|Houston's Briles next in line to try to fix Baylor football|
|Written by Admin|
|Thursday, 29 November 2007 01:23|
WACO, Texas (AP) -Art Briles entered the room flashing Baylor's customary bear claw sign to cheering supporters, gave them a ``Sic 'Em Bears'' yell and started talking about winning games - and championships.|
Still, Briles knows it's going to take a lot more than talk to revive a Baylor program that has had 12 straight losing seasons, all since the Big 12 was formed.
``What we are going to do is bring Baylor back. ... We are going to get bowl-eligible, we are going to win the (Big 12) South, we're going to win the Big 12 championship,'' Briles said. ``Lip service is easy, but we do have a plan. And we have a mission.''
Briles was hired Wednesday by Baylor, which is hoping he can have the same kind of success he had reviving Houston the past five seasons.
The Cougars (8-4) are preparing for their fourth bowl game since Briles arrived, and won the Conference USA title last season. Houston had only two winning records in the 12 years before that, including 0-11 two seasons before Briles got there.
Briles replaces Guy Morriss, who was fired Nov. 18 after five seasons with an 18-40 record and a 7-33 Big 12 mark. Morriss' firing came the day after the Bears (3-9) lost their 12th straight Big 12 game, 45-14 to Oklahoma State.
Briles got a seven-year contract that will pay him up to $1.8 million per season, including all incentives. Briles, who turns 52 Monday, had four years left on his Houston contract with a base salary of $900,000 annually.
``Art Briles embodies all the characteristics that I was seeking,'' athletic director Ian McCaw said.
Plus, Briles is a Texas native who won four Texas high school championships in 12 seasons at Stephenville. He also spent three years as a Texas Tech assistant before taking the Houston job.
``The Texas connection is essential,'' former Bears coach Grant Teaff said after Briles' introduction. ``Art is basically Texas-grown, and he also has a great gift for handling situations. He's very astute and he's a person that is very, very good recruiting. Texas high school coaches really respect him.''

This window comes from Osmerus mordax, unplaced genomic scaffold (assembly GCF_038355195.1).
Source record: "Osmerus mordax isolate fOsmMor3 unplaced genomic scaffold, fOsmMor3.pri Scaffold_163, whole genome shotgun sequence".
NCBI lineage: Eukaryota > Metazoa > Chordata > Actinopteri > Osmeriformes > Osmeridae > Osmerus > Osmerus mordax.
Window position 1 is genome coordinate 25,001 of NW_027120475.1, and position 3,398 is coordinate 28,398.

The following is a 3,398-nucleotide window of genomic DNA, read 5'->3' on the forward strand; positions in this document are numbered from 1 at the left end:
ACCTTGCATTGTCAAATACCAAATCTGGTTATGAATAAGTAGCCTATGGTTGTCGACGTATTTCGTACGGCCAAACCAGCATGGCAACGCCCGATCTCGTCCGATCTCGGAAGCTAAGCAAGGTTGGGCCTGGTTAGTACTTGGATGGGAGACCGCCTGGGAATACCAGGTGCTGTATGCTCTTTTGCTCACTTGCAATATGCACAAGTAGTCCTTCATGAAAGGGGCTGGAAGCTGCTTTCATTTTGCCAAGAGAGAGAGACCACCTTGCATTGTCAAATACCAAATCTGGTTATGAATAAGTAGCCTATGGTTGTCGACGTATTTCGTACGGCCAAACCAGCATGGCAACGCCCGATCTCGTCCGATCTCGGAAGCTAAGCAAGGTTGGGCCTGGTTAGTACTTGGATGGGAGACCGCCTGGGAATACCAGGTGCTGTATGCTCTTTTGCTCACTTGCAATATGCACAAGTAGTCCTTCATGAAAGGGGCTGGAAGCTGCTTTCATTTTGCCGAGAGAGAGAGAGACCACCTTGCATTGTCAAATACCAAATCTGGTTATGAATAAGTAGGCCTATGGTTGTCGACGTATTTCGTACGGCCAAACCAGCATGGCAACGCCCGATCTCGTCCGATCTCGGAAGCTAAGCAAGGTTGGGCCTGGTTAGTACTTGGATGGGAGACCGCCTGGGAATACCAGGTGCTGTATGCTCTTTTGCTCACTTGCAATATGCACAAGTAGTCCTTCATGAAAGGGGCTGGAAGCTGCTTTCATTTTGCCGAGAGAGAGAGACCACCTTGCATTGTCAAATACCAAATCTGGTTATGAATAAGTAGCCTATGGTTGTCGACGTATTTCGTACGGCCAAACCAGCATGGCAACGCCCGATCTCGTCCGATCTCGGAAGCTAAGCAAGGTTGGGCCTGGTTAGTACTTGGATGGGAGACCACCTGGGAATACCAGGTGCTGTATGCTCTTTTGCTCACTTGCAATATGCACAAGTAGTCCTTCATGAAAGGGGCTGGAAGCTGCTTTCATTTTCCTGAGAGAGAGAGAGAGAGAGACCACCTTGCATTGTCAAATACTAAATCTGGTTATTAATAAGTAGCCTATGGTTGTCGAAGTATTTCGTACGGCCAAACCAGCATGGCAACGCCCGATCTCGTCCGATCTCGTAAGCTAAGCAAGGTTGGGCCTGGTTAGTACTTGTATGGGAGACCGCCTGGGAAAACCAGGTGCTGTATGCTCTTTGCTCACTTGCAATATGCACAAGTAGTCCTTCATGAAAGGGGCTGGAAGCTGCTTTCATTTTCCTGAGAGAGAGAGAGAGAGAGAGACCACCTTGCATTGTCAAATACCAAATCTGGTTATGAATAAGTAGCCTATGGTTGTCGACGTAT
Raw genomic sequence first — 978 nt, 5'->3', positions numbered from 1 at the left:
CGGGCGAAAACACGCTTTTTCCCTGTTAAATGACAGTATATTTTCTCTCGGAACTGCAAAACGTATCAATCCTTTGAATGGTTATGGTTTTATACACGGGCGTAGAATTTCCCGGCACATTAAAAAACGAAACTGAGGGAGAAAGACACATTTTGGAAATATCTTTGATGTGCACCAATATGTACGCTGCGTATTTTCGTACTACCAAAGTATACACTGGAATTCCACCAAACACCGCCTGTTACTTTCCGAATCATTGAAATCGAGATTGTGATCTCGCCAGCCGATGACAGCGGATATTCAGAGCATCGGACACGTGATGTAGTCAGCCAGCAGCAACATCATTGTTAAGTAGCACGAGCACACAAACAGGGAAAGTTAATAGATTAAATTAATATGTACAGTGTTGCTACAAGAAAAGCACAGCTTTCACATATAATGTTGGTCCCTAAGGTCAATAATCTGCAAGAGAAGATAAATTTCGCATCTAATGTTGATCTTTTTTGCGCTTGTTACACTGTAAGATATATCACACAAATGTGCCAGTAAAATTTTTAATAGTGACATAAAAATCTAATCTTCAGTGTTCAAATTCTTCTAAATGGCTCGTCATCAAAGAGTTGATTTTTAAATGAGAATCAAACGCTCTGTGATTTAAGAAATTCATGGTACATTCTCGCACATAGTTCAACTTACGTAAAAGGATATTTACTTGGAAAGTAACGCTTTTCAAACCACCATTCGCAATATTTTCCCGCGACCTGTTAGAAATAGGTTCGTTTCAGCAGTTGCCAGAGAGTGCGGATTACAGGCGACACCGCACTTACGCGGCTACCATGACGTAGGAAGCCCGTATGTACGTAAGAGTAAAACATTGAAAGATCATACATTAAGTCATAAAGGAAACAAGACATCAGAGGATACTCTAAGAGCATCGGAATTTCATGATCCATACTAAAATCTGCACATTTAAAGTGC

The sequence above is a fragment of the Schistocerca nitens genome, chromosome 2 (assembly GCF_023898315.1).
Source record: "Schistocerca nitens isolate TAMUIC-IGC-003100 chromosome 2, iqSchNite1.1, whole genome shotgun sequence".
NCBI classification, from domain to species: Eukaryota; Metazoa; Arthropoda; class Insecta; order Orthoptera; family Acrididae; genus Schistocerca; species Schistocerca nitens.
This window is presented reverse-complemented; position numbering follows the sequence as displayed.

Baylor's 12 consecutive losing seasons have come under four coaches since Teaff left in 1992 after 128 victories and eight bowl appearances in 21 seasons.
The Bears are the only Big 12 team without a bowl appearance since the conference's inception in 1996. Only two teams from Bowl Championship Series conferences have gone longer without a bowl, but Indiana (7-5) is expected to play its first postseason game in 14 years. Vanderbilt (5-7) lost its season finale to miss making its first bowl in 25 years.
``Once you've crossed a couple of bridges, at whatever university or whatever level, there's always one or two more out there to cross,'' Briles said. ``And it's sure fun to walk on that path that a lot of people haven't walked on.''
After meeting with his players at Houston, and telling them that he wouldn't be coaching them in their hometown Texas Bowl on Dec. 28, Briles met the Baylor players before being formally introduced.
``The thing I liked most hearing was that it's not a five-year plan, it's not a seven-year plan, it's a 5-minute plan,'' safety Jordan Lake said. ``We want to win now, and it starts now.''
Briles was 34-28 in five seasons at Houston with only one losing season.
Before going to Houston, where he was a four-year letterman as a receiver and played in the 1976 Cotton Bowl, Briles spent three seasons as running backs coach at Texas Tech. His previous head coaching job had been at Stephenville, where he was 136-29-2 in 12 seasons and twice won back-to-back titles.
While Morriss didn't have any winning seasons, he had some positive accomplishments at Baylor. That included the first Big 12 road victory, in 2005 at Iowa State, and in 2006 when the Bears won three Big 12 games in the same season for the first time.
Briles was on Baylor's short list, along with Houston Nutt, who resigned at Arkansas on Monday and became Mississippi's new coach Tuesday.
The leading candidate initially was Mike Singletary, the assistant head coach for the San Francisco 49ers. But the Pro Football Hall of Fame linebacker and Baylor icon took his name out of consideration after a lengthy meeting with McCaw last week in California.
``That doesn't matter. I might not have been my wife's No. 1 choice. All I know she has put up with me 29 years, fixin' to be 30,'' Briles said. ``Mike, he's the man, so that made sense. But I'm glad it turned out the way it did.''
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